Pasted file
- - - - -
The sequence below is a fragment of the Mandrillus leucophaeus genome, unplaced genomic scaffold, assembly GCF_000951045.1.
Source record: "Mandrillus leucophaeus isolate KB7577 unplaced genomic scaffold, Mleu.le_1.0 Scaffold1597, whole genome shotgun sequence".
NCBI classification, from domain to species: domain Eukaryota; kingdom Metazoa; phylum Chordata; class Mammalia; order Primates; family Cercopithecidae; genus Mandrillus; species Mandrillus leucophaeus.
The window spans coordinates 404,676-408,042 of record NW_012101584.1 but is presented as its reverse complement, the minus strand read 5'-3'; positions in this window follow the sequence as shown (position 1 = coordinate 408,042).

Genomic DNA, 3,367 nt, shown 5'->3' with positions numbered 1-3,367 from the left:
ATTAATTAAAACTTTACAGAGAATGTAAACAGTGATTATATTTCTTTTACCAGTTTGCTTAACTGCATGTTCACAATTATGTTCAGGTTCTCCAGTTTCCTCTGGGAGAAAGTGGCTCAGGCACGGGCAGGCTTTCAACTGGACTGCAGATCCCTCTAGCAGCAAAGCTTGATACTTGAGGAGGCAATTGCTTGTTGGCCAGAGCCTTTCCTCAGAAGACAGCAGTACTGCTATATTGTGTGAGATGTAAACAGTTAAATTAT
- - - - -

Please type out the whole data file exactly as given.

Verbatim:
The sequence below is a fragment of the Mandrillus leucophaeus genome, unplaced genomic scaffold, assembly GCF_000951045.1.
Source record: "Mandrillus leucophaeus isolate KB7577 unplaced genomic scaffold, Mleu.le_1.0 Scaffold1597, whole genome shotgun sequence".
NCBI classification, from domain to species: domain Eukaryota; kingdom Metazoa; phylum Chordata; class Mammalia; order Primates; family Cercopithecidae; genus Mandrillus; species Mandrillus leucophaeus.
The window spans coordinates 404,676-408,042 of record NW_012101584.1 but is presented as its reverse complement, the minus strand read 5'-3'; positions in this window follow the sequence as shown (position 1 = coordinate 408,042).

Genomic DNA, 3,367 nt, shown 5'->3' with positions numbered 1-3,367 from the left:
ATTAATTAAAACTTTACAGAGAATGTAAACAGTGATTATATTTCTTTTACCAGTTTGCTTAACTGCATGTTCACAATTATGTTCAGGTTCTCCAGTTTCCTCTGGGAGAAAGTGGCTCAGGCACGGGCAGGCTTTCAACTGGACTGCAGATCCCTCTAGCAGCAAAGCTTGATACTTGAGGAGGCAATTGCTTGTTGGCCAGAGCCTTTCCTCAGAAGACAGCAGTACTGCTATATTGTGTGAGATGTAAACAGTTAAATTAT